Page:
Bonds: Time to Cut Risk
If you think the subprime loan debacle can't get any worse, think again. Jeffrey Gundlach, chief investment officer of TCW and the keynote speaker at the Morningstar Investment Conference, which concluded June 29, thinks we're in the early innings of a "totally unmitigated disaster" that could stretch into 2009.
Home buyers who couldn't afford to service loans received loans. Then there are the "predatory borrowers," people who never intended to repay loans. Gundlach says that bankers have been unable even to contact -- get this -- 50% of owners of foreclosed properties. Meanwhile, each month brings rate resets -- higher rates -- on 2% to 3% of subprime loans. Gundlach observes "decaying underwriting standards" on loans from 2003 through 2006. Therefore, swelling loan delinquencies are a safe bet.
So how does Gundlach, who oversees $60 billion of investment in fixed-income assets, suggest playing the bond market? First, he thinks the fallout from subprime will affect many credit markets. Spreads on high-yield and emerging markets bonds will widen (that is, the yield gap between those risky bonds and safe Treasury bonds will increase); private-equity borrowers will have much more trouble raising cheap money for their buyouts of listed companies. Consumer spending and the economy will slow over the next year, largely because even relatively well-off borrowers will struggle to meet much-higher monthly mortgage payments with the looming bulge in rate resets of adjustable mortgages over the next couple of years.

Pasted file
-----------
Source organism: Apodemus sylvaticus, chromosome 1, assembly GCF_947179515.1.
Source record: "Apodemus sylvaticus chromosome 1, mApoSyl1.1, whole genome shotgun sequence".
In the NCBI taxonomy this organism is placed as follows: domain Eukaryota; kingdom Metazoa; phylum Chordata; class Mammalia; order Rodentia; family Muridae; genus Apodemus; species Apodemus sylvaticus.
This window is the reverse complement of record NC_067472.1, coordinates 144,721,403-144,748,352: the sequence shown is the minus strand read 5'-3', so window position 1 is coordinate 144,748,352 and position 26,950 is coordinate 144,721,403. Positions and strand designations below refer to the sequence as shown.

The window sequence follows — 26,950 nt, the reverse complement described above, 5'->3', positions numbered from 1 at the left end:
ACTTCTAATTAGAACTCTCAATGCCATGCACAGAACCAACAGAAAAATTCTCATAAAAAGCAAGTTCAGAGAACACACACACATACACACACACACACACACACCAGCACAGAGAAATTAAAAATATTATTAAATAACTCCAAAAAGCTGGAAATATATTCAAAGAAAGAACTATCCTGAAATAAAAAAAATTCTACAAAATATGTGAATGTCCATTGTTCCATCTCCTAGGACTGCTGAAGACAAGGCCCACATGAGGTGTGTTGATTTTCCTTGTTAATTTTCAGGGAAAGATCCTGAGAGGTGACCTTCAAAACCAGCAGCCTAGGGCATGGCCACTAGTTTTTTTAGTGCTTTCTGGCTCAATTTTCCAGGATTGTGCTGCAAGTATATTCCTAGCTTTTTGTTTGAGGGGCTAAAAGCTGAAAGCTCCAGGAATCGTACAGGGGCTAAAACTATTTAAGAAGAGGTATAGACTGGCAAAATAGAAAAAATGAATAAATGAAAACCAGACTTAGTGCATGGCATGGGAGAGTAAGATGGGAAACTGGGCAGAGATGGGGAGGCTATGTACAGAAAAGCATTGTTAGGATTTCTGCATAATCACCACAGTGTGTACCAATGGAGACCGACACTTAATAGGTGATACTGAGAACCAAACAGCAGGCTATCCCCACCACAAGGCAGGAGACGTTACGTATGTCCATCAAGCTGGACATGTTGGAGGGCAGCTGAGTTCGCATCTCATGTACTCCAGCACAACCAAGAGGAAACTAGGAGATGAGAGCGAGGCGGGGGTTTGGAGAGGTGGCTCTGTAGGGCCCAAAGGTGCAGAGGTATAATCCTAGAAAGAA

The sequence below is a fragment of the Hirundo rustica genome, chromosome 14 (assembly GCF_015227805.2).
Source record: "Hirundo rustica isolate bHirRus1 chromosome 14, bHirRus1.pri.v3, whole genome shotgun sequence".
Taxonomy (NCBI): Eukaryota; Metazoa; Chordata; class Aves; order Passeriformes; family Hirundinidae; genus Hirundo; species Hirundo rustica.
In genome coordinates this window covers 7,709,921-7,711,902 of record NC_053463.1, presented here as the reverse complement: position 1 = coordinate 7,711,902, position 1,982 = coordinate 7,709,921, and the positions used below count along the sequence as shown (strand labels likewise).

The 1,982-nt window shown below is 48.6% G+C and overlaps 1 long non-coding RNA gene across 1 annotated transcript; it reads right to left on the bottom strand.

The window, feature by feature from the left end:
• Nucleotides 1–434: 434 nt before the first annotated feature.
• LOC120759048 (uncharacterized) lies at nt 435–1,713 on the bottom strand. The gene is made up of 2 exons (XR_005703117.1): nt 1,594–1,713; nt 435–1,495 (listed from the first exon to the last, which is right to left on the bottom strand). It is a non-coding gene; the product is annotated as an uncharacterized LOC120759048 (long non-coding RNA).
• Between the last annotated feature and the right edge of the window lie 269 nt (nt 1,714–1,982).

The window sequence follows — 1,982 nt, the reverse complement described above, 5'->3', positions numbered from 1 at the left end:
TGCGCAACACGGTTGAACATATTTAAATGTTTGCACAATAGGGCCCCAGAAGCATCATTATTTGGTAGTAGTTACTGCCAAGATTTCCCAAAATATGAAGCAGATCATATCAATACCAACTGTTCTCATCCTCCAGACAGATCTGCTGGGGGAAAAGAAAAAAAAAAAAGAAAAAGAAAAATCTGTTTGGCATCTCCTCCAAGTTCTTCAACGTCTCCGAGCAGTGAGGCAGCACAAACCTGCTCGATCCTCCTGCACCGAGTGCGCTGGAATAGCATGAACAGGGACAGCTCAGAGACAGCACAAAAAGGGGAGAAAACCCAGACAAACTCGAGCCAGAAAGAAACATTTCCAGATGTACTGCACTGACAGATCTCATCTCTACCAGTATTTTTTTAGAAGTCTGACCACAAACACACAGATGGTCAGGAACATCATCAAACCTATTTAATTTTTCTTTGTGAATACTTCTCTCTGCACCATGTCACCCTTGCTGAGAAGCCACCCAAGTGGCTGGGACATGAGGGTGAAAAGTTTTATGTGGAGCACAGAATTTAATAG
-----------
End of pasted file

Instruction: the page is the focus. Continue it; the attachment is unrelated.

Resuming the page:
Gundlach is acting by lowering the credit-risk profile of TCW's bond portfolio to the most conservative it has been during his 14 years at the helm. High-yield bonds, normally 15% of the portfolio, are now 3%; he's reduced emerging-market bond exposure from a normal 10% to 0%. He finds it "impossible to imagine that you'll be better off over the next two years in high-yield than in high-quality bonds." Gundlach says his Treasury position is the highest ever; he also likes the government-guaranteed AAA mortgage market and municipal bonds.
You can hire Gundlach's bond-investing prowess by purchasing TCW Total Return Bond (symbol TGLMX), which he co-manages with Philip Barach. This fund invests exclusively in AAA paper, most of it government-guaranteed mortgage-backed securities. Over the past five years through June 28, the fund returned 4.6 annualized, putting it in the top quarter of intermediate-term taxable bond funds, according to Morningstar. The fund yields 5.1%.
Neither the return nor the yield figure is especially impressive, but neither are they surprising given the low-interest environment of the past few years. At any rate, this is a bond fund that lets you sleep at night.